The Neoprene Dream: The Definitive History of Coogee

In the future, when visitors from faraway galaxies discover our planet and scavenge through the rubble of a once-great civilization, they will no doubt encounter Koozie.

Their alien phalanges brush away the dirt, revealing neon blue squishy relics. They hope to return home, show their tribe the riches they have acquired on their long voyage, and convey the message from their corner of the universe: “I'm not drunk, I'm great.”


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It's safe to assume that almost everyone reading this article has had their own koozie at least once, but it's not the SurveyMonkey everyone wants to own. If you've attended a wedding, barbecue, or lakeside gathering with friends over the past decade, you've probably encountered a coogee.

Decorated with a company logo, a custom hashtag, or a boozy idiom, koozies are a near-convenient and ubiquitous way to keep your cold beer out of your warm hands. It goes by many different names, including coolie, beer sleeve, drink sheath, beer lover, coldie hold, and candam.

Kitschy products are full of epic stories that point to their exact origins. Kooji is no exception. Here's what we (mostly) know:

Drink insulation has been around for centuries, thanks to the oh-so-adorably British tea cozy. But it wasn't until his late 1960s that the concept of keeping beer cold existed.

Australian inventor Alex Lang is believed to have created the first device to chill beer. His product is probably the greatest name in the history of invention, the stubby holder. (Australian beer comes in standard 750ml long-neck bottles or short, chunky 375ml bottles.)

The first iteration of this iconic invention may have come from Down Under, but Coogee's current form is as much about John Deere tractors, bald eagles, and Paul Revere waking people up in the middle of the night. It's American.

In 1980, Idaho inventor Bonnie McGaw filed a patent for an “insulated beverage for use with cold beverage utensils such as 12-ounce beverage cans.” McGaw's design wasn't the cheap darling we use today. She was meant to be stuffed with goose feathers.

But within just two years, Radio Cap Corporation (RCC), a company that specializes in customizable baseball caps, began producing Styrofoam can coolers. To keep costs low and increase efficiency, we switched to more flexible foam and neoprene models. Norwood Promotional Products (NPP) he acquired RCC in 1991 and, in effect, the Koozy brand became the brand known today.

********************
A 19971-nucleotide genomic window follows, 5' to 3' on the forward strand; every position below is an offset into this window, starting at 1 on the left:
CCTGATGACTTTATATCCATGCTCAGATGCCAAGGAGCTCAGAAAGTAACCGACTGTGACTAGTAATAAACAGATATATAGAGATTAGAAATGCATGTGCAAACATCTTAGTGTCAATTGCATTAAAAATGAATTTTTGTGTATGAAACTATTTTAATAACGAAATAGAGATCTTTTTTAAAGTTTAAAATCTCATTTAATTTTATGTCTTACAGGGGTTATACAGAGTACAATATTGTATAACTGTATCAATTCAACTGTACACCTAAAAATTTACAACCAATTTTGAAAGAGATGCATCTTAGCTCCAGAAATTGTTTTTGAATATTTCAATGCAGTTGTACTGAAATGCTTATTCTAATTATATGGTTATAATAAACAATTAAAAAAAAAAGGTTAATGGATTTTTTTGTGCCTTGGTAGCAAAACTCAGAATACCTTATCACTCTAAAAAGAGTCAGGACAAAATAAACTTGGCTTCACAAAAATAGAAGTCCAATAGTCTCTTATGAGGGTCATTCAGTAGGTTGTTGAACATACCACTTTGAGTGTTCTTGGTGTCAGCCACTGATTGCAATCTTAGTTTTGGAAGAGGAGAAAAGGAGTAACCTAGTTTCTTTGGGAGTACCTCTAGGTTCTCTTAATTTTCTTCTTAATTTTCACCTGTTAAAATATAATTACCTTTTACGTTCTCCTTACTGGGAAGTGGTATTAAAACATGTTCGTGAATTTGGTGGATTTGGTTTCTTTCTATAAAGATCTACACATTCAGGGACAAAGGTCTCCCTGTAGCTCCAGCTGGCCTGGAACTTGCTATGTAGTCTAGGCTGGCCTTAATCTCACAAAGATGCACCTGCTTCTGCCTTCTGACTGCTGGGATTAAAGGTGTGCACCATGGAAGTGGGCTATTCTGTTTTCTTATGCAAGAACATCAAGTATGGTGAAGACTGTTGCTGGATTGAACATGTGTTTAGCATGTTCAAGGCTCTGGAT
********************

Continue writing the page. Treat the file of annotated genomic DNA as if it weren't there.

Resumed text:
Where do koozies come from?

Official KOOZIE® products are now manufactured in Red Wing, Minnesota. The company's website touts its design as having a “durable, lightweight, leather-like look” and “on-trend colors and stylish design.” There's also a narrated promotional video that they decided was a good idea to make.

Still, it hasn't all been sunshine for the humble drinks industry. The promotional products industry was in mild turmoil a decade ago. In perhaps the least thrilling legal battle ever, trademark owner NPP (a subsidiary of Bic Graphics, the pen and lighter people) is taking on online retailer KustomKoozies for a previously discussed deal. A lawsuit was filed for violating the terms. Add the appropriate subscript to the all-caps K word.

To save you the pain of reading 35 pages of legalese about shitty neoprene, an Indiana judge issued a partial judgment for both: There was a valid contract that KustomKoozies violated, but ultimately Norwood A license agreement that did not provide adequate notice to KustomKoozies before attempting to terminate the agreement.

Shrug emoji.

But that hasn't stopped a legion of entrepreneurial drinkers from doing everything they can to jump on the koozie bandwagon. Over the years, there have been countless imitations, iterations, and variations, including the Chewbacca model, the prohibitively expensive linen koozies, and the Vino Hug to keep wine lovers from feeling left out. There are many others too many to mention in this article. . There's also something for a quiet Saturday of Netflix and downing an entire bottle of Jagermeister.

Questions remain. Are koozies just an easy way to hide the fact that you're secretly still drinking Bud Light, or do they really work? Five years ago, scientists at the University of Washington set out to uncover the actual science involved. Researchers concluded that condensation on the outside of a can or bottle on a hot summer day transfers heat, lowering the temperature of the beverage by nearly 6 degrees Fahrenheit in just five minutes.

“Perhaps the most important thing for beer drinkers is not just to insulate the can, but to prevent condensation from forming on the outside of the can,” said Dale Duran, a professor at Wisconsin State University.

What we can infer from Professor Duran is that summer drinkers have three options. He'll shell out nearly $30 for a high-tech insulation system. Or you can save money and wear old (clean) socks to brighten up your eyes. Or do it the old-fashioned way and just drink it fast.

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